Archive for August 2009
Ronald Baily at Reason does a good job debunking the common misunderstanding, as expressed by Ezra Klein, that the market “rations” our choices by making things too expensive. (Klein: “We ration. We ration without discussion, remorse or concern. We ration health care the way we ration other goods: We make it too expensive for everyone to afford.”)
Klein evidently thinks that market outcomes that he dislikes mean that government should step in and impose outcomes that he does like. . . .
. . . .
. . . “In truth, rationing is an inescapable part of economic life. It is the process of allocating scarce resources.” The crucial question that Leonhardt [and Klein] misses is that “rationing” depends on who is allocating the scarce resources. It’s not rationing if an individual decides to spend his money on a 16-ounce steak—but it is rationing if he can only purchase a USDA prime rib eye when he has a coupon issued from a government agency. In other words, true rationing occurs when individuals are forbidden from spending their money on products or services they want to buy.
Or, if you prefer, a commenter posted this shorter version of an equally appropriate response: “Ezra Klein is a self-refuting argument.”
The article also references Charles Krauthammer’s explanation of why the health insurance industry is absolutely giddy with anticipation of Obamacare:
What’s not to like? If you have insurance, you’ll never lose it. Nor will your children ever be denied coverage for preexisting conditions.
The regulated insurance companies will get two things in return. Government will impose an individual mandate that will force the purchase of health insurance on the millions of healthy young people who today forgo it. And government will subsidize all the others who are too poor to buy health insurance. The result? Two enormous new revenue streams created by government for the insurance companies.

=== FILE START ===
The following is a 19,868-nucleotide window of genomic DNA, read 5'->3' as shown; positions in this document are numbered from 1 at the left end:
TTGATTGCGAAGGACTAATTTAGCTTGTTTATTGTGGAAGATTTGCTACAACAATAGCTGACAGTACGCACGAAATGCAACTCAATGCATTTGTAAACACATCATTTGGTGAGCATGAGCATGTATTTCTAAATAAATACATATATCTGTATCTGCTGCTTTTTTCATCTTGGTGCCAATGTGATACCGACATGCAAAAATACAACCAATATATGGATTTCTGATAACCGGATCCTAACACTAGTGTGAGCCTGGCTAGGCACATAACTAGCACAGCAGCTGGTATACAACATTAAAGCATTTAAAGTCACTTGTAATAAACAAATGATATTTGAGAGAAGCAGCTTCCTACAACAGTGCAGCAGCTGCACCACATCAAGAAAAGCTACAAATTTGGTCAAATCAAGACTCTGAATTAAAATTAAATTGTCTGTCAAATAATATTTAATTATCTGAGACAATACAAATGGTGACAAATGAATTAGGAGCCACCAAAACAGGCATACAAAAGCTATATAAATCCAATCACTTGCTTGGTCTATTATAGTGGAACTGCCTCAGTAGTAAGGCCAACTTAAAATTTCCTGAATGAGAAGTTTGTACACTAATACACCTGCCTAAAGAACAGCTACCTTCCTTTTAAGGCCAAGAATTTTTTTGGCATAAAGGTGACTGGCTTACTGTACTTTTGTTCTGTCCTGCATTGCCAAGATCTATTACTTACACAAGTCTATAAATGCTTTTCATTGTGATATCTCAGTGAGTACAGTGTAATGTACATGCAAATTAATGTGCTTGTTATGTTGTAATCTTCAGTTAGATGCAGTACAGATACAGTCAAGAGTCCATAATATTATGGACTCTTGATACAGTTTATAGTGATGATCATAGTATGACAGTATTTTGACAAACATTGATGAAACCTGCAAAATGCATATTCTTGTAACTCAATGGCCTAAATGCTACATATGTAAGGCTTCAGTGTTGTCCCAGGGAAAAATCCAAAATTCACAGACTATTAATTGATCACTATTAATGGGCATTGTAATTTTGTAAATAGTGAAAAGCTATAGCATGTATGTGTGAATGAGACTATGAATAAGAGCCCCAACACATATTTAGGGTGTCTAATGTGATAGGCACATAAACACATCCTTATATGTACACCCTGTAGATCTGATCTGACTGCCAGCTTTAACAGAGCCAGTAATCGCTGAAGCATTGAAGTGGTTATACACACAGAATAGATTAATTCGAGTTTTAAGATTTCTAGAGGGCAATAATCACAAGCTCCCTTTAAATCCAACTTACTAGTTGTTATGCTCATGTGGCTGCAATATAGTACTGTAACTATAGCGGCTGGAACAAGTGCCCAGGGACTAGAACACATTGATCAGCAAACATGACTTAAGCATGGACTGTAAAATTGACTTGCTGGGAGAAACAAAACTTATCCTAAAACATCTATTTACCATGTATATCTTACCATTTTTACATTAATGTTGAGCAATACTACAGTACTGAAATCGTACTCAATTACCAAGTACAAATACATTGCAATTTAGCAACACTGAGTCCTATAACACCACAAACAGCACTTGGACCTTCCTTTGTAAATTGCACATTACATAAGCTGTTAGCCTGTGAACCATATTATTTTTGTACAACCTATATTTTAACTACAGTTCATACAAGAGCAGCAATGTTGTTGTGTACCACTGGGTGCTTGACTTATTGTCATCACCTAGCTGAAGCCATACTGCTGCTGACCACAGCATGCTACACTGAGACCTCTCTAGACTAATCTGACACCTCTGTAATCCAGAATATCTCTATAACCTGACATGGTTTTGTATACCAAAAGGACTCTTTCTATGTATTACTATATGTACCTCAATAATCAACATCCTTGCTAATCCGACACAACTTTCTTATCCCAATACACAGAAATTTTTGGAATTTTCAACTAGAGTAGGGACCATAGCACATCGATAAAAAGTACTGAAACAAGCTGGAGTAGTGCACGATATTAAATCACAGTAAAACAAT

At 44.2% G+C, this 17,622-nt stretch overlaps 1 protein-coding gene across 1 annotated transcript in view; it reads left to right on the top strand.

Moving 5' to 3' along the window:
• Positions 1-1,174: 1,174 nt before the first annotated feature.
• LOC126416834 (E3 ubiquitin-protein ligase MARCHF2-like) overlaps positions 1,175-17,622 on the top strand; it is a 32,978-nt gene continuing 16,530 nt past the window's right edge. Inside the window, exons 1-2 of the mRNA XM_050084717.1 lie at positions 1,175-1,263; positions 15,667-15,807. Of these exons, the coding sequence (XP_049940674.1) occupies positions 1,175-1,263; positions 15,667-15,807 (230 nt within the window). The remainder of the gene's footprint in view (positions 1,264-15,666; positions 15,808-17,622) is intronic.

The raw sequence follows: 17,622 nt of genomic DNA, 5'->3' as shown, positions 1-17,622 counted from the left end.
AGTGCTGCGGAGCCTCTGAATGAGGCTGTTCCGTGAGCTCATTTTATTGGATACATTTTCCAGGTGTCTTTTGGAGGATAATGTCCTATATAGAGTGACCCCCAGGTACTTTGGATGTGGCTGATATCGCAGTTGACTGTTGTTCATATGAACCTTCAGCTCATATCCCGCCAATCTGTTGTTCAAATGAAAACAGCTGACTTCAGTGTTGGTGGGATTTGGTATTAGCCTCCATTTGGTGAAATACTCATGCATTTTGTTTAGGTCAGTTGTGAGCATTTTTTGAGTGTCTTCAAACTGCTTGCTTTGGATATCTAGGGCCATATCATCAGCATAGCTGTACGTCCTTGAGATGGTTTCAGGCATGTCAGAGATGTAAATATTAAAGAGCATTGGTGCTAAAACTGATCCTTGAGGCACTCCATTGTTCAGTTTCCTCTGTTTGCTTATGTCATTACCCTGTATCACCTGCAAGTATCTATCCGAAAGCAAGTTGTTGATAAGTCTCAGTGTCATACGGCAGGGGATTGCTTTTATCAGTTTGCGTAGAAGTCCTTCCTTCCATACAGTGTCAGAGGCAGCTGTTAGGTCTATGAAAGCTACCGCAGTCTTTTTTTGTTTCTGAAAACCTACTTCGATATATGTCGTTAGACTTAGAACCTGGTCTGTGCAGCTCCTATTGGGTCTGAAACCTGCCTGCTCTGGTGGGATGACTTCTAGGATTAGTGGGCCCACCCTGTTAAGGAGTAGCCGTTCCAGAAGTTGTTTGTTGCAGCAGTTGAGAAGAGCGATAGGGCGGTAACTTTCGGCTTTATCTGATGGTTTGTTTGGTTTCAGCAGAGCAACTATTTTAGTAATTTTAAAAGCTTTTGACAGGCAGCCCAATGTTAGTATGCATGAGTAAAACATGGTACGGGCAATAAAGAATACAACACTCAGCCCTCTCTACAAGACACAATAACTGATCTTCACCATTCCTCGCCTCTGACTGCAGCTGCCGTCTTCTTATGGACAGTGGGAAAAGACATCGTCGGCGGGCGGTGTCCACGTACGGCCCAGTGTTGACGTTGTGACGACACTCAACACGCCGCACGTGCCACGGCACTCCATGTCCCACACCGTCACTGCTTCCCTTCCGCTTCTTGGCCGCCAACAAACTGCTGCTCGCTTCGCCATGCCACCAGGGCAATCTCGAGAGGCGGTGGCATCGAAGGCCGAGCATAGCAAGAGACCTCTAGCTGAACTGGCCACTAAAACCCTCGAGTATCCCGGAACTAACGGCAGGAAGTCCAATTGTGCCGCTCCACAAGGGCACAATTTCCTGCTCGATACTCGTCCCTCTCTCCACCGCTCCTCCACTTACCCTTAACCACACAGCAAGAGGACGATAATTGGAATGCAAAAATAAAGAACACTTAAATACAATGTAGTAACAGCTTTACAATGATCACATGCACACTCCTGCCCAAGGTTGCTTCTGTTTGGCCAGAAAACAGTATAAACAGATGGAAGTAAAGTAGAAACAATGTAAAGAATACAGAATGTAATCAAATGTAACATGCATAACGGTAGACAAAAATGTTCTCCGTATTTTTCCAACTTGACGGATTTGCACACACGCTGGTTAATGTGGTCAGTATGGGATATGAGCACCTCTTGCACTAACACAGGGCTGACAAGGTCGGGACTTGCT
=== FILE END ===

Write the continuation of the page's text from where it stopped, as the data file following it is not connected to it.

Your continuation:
And here’s what makes it so politically seductive: The end result is the liberal dream of universal and guaranteed coverage — but without overt nationalization. It is all done through private insurance companies. Ostensibly private. They will, in reality, have been turned into government utilities. No longer able to control whom they can enroll, whom they can drop and how much they can limit their own liability, they will live off government largess — subsidized premiums from the poor; forced premiums from the young and healthy.
I think this is a dig at torture-skeptics like me, but it’s still funny.
Jason Kuznicki has this post over at Positive Liberty, on the subject of sleep deprivation as torture. I posted the below in the comments:
On a similar note, I wonder what others, particularly those who are convinced that waterboarding absolutely is torture, would think about keeping a claustrophobic person in close quarters, or an agoraphobic person in open spaces, or other sorts of “Room 101” scenarios. The idea is, if we try hard enough, we can find reason to sympathize with any recipient of an interrogation method. One would hope that a suspect would “crack” under moral compunction, or the threat of life-long prison, or even death. But the suspicion is that these are the sort of people who have been systematically stripped of all the usual pressure points common of the rest of humanity, and physical pain is the only currency in which we can deal. Of course, this is a thoroughly unsavory position to be in, but it is the particular job of our military and executive policy makers to deal with it. Whatever physical pain is the least objectively reprehensible, the better. But no course is going to make anyone comfortable.
I always thought waterboarding was pretty tough to get up in arms about–quite a few steps advanced of the rack and all. But if so many are convinced that it is torture, and that torture is torture is torture without any degrees of equivocation, then what about putting an obsessive compulsive in a cell with an odd number of bars? Is the idea of imposing any level of psychic or physical pain tolerable for their ilk?